This is beginning to sound like I haven’t done much work in 2018. Well it’s been a funny old year, a mixture of feast and famine. This sweet little courtyard in Twickenham was completed early in the year. The owners are bird mad so hopefully this spring will see a few new residents in the bird boxes.

Wimbledon back garden 6 Arthur Road Landscapes.jpg

A large back garden project which has taken a couple of years, was finally planted in October. There’s not too much to see plant-wise at the moment but I’m looking forward to seeing it develop next year.

Maybe not a vintage year but not a bad one either.

Like these photos? Follow me on Instagram.

Cobblers Cove Hotel

Every year the Barbados Horticultural Society manages to persuade some of its members to open their gardens to the public. The last open garden of the year was the Cobbler's Cove Hotel in St Peter.

Cobblers Cove Hotel 10 Arthur Road Landscapes.jpg

Every year the Barbados Horticultural Society manages to persuade some of its members to open their gardens to the public. The last open garden of the year was the Cobbler's Cove Hotel in St Peter.

Cobblers Cove Hotel 1 Arthur Road Landscapes.jpg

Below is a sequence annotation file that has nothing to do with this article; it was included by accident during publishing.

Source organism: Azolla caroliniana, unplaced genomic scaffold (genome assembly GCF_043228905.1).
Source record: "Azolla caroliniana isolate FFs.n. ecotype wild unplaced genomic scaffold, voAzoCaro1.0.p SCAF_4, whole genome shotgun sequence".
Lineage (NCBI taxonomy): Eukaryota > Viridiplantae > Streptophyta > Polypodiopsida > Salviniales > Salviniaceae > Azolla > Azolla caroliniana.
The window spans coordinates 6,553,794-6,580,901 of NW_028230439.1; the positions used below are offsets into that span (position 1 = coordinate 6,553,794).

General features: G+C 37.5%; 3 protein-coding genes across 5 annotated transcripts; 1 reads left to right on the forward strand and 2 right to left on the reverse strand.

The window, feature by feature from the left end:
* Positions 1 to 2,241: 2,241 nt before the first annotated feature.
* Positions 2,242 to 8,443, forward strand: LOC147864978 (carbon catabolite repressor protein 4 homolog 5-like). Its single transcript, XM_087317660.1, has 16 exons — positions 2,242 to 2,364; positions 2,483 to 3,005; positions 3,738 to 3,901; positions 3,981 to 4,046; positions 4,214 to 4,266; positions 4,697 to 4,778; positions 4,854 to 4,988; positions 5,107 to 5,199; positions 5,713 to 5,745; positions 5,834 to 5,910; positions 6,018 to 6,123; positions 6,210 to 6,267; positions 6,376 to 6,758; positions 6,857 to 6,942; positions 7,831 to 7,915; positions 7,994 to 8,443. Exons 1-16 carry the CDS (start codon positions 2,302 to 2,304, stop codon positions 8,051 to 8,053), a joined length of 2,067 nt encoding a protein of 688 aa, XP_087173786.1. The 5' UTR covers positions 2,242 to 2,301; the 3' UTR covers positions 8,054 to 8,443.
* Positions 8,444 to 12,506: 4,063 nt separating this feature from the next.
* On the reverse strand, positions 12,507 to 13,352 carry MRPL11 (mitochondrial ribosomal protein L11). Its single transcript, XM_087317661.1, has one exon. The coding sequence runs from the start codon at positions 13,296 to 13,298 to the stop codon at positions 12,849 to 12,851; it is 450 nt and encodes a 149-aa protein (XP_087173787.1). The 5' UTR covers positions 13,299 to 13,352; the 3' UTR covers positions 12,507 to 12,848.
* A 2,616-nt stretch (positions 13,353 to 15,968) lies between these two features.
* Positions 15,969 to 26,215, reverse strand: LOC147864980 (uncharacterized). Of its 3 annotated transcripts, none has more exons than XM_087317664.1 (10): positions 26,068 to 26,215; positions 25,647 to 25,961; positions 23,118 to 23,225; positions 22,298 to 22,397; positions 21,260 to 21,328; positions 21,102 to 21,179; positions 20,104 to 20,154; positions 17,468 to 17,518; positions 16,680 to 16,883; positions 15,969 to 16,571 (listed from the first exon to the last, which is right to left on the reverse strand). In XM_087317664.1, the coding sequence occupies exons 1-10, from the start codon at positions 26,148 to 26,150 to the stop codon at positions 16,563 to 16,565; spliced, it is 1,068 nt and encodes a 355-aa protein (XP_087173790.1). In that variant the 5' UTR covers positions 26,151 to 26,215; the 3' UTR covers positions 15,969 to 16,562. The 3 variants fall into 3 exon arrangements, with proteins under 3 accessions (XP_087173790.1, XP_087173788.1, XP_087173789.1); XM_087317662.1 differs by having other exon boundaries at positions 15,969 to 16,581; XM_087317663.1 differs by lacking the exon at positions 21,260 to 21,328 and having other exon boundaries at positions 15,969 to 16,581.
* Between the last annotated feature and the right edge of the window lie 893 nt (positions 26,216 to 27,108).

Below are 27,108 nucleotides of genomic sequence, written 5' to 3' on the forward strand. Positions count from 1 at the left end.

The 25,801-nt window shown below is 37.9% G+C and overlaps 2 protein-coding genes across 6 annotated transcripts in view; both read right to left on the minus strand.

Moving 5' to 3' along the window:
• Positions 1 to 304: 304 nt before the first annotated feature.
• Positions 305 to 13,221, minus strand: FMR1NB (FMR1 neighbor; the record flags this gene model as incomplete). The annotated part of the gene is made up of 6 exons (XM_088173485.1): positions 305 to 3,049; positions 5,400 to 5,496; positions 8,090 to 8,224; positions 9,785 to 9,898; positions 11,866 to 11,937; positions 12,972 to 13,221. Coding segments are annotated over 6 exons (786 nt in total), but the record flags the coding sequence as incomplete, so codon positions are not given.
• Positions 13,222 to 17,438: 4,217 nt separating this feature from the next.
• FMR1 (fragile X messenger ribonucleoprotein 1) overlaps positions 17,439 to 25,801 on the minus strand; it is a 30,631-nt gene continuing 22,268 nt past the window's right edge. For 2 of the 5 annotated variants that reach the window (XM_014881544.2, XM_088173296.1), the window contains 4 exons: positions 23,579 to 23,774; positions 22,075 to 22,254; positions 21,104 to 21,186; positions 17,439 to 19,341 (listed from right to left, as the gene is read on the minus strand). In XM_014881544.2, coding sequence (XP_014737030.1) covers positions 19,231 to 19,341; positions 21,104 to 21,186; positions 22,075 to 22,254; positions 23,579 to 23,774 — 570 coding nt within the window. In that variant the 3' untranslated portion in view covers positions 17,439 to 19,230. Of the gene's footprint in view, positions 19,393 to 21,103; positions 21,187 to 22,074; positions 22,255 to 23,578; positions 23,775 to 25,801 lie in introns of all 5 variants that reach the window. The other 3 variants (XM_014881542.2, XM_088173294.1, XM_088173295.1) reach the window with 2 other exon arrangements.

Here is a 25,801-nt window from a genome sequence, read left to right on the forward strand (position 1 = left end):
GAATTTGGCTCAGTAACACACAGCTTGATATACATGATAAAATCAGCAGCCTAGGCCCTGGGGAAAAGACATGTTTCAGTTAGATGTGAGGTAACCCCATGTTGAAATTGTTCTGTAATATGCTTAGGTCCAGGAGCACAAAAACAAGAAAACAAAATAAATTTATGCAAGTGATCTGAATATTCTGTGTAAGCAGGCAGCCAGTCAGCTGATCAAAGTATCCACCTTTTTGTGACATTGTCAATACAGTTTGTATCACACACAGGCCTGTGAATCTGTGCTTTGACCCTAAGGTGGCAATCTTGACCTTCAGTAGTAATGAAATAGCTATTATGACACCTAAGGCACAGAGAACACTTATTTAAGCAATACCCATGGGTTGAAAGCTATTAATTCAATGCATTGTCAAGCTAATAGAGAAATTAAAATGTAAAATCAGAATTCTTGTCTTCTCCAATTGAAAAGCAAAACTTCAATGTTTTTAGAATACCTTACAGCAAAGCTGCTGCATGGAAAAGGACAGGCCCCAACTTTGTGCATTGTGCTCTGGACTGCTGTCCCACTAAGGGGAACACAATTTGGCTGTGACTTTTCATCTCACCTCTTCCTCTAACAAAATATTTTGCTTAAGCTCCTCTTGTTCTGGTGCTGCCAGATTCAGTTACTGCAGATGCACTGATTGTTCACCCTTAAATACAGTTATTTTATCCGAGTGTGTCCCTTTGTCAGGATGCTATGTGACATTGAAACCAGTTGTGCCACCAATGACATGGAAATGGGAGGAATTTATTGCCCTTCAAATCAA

his boutique hotel is owned by the Godsall family. The garden is as much of a draw as the luxurious rooms and beautiful setting on the coast

Cobblers Cove Hotel 2 Arthur Road Landscapes.jpg

The garden has undergone a gentle upgrade under the eye of garden consultant Niki Farmer. From my conversation with her it has been an enjoyable job, despite the fact the owner doesn't like yellow flowers or variegated leaves.

Cobblers Cove Hotel 3 Arthur Road Landscapes.jpg

All the rooms and suites open out onto or look over probably the most immaculate garden I've ever seen.

Cobblers Cove Hotel 4 Arthur Road Landscapes.jpg

There are many tropical and meditteranean plants and flowers familiar to us in the UK, usually as house plants, such as Bourgainvillia, Brugmansia and dozens of different palm trees.

Cobblers Cove Hotel 5 Arthur Road Landscapes.jpg

Some are less well-known, as plants anyway, such as this Ylang-ylang tree, whose flowers are used in many perfumes.

Cobblers Cove Hotel 6 Arthur Road Landscapes.jpg

One of the guests had not checked in but was making himself at home anyway. I was just dying for this green monkey to nip in to the room and help himself to the hotel soap, but he was very well behaved.

Cobblers Cove Hotel 7 Arthur Road Landscapes.jpg

The green monkeys are not native to Barbados but come orginally from Gambia and Senegal. Over 75 generations they have developed different behaviours and characteristics to their ancestors.

Cobblers Cove Hotel 8 Arthur Road Landscapes.jpg

Its amazing to think this garden is just a few metres from the beach. Shelter from the prevailing winds, plus plenty of sunshine and rain, makes Barbados gardens lush. Large trees can reach maturity in just 25 years.

Cobblers Cove Hotel 9 Arthur Road Landscapes.jpg